The Word Healthy Sucks

I’m the co-founder of a startup. Unfortunately, as all entrepreneurs know, this means that there is very little stability in my day-to-day life. I’ll often not know where or when my next meal will be or when I’ll have time to go to the gym. Or sleep. Or shower. (You get the point.)

I should also mention that my startup, Fitocracy, is a fitness startup, and its 1.2 million members look to me to tell them what is “healthy.”

The word “healthy” is emotional for me, as I’ve dealt with it for as long as I can remember. My parents are doctors, and growing up, they always instructed me on what foods or activities were “healthy” or “unhealthy.”

As much as I could, I did my best to do healthy activities, like running, despite hating many of them. I didn’t always make healthy choices, but I figured that I would just make it a point to do as many as I can. After all, “it all adds up,” right?

Unfortunately, by the time I was 16, I topped the scales at 220 lbs and most definitely wasn’t healthy.

Let’s go back to present day Dick Talens, the one with the hectic startup life. I don’t miss a beat when it comes to exercise and my original struggles with weight are completely gone. I also coach people – people with incredibly busy lives – on how to get fit, with some clients losing the equivalent weight of half a person.

I am often asked what’s the difference in mindset that separates old Dick from new Dick.

It took me nearly a decade to figure out, but I’ve distilled it to one core concept: Nothing is healthy or unhealthy. In fact, when it comes to exercise and nutrition, it would be better if those words didn’t exist.


The only way to judge something’s “healthiness” is in a holistic context. A food or activity that is unhealthy in isolation may be healthy in the large scheme of things.

For example, I would bet that there is no nutritionist in the world who would call Oreos a “healthy” food. But what if eating a few Oreos increases a particular dieter’s adherence and chance of success? After all, that dieter may feel less deprived.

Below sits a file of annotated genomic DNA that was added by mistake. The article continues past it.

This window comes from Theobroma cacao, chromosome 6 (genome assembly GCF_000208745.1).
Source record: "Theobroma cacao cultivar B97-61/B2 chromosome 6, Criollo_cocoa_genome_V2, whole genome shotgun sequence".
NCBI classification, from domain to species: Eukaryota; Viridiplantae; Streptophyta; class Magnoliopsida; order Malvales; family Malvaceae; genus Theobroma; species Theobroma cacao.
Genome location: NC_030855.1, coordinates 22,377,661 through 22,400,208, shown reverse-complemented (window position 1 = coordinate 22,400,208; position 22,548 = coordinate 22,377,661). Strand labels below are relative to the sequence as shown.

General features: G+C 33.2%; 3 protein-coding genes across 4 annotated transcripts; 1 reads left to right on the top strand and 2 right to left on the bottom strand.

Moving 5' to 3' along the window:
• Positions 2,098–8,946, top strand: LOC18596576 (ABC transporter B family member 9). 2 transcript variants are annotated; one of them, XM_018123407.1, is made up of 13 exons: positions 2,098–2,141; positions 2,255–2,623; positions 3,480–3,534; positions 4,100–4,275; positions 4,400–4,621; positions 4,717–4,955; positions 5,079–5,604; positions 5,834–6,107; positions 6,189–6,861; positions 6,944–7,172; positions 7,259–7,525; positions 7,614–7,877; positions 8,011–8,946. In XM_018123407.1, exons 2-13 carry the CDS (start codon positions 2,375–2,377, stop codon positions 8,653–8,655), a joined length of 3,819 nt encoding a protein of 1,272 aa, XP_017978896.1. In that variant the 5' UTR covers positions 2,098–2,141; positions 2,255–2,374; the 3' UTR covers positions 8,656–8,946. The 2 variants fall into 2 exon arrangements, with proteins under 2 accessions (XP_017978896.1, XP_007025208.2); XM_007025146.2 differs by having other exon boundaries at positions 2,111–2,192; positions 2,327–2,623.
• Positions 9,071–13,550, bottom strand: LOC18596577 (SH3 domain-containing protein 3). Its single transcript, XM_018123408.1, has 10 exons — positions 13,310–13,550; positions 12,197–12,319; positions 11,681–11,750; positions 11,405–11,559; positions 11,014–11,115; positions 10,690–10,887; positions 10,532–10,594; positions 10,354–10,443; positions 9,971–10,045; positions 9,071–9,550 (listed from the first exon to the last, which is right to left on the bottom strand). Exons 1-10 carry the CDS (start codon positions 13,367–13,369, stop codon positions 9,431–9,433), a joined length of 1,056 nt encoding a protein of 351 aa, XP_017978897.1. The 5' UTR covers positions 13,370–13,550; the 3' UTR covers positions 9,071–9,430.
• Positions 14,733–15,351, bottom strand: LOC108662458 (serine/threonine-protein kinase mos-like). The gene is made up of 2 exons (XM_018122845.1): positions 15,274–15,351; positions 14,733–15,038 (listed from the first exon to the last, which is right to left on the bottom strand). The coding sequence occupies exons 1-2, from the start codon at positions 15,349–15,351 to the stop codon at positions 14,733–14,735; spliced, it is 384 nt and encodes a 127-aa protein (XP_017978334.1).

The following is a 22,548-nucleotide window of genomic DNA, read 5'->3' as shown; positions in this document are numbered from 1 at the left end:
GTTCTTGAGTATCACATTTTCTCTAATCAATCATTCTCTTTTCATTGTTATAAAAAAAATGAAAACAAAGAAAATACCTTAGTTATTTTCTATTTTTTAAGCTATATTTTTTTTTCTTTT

Does that make Oreos healthy?

Similarly, everyone believes that cardio is a “healthy” activity. No one would call cardio, in isolation, unhealthy. Yet, for those who do not enjoy it, it is time consuming, increases hunger, and is ineffective at fat loss, yet it’s the first avenue many people turn to in their efforts to lose weight.

If these factors decrease your chance of fitness success, does that make cardio unhealthy?

Let’s look at this another way. As an entrepreneur, the goal behind every decision that I make is to improve my startup’s chance of success. Yet, every decision is made with all facets of the startup in mind – limited time, budget and focus, to name a few.

If your company is desperately in need of another software developer, you wouldn’t hire a social media person if it puts you past budget, would you?

Similarly, everything that you do around fitness is constrained by limited time, energy, and willpower. For many, using these up on cardio, instead of focusing on diet or higher ROI exercise, is akin to saying “yes” to the question above. (This is the concept behind my project, Minimum Viable Fitness.)

If you want to stick to fitness, you must avoid using up your resources on unnecessary things.

That’s why labeling things as “healthy” and then trying to maximize your “healthiness tally” doesn’t work. It ignores the fact that everything is interconnected – that you have constraints and that every decision impacts another.

Many times, these constraints are physiological in nature and many “healthy” programs will doom entrepreneurs from the start.

Let’s look at two fitness protocols that have been popular in the entrepreneur community: CrossFit training in combination with the Paleo diet, both of which may be fine in isolation.

Combining CrossFit and Paleo, as its executed by many people (which commonly includes pushing past injury, glorifying vomit-inducing workouts, and heavily restricting carbohydrates) is often reprimanded for skyrocketing cortisol (stress hormone) and plummeting testosterone. In addition, that amount of aerobic exercise may increase hunger and decrease metabolism, due to disproportionately lowering the hormone leptin.

But maybe, for whatever reason, CrossFit and Paleo was what finally worked for you. Perhaps it was finally a “healthy” program that you can stick to.

That only illustrates my point. Nothing is healthy or unhealthy in isolation. Everything depends on context.

The popular phrase “it all adds up” doesn’t hold true for health. You cannot tally units of healthiness any more than you can tally Starks and Lannisters.

To generalize something’s “healthiness” is to ignore context. It’s like making a business decision that doesn’t take your startup’s budget, talent, time, and manpower into account.

Luckily there is a difference between startups and fitness – most startups fail.

Everyone, however, can succeed at fitness.

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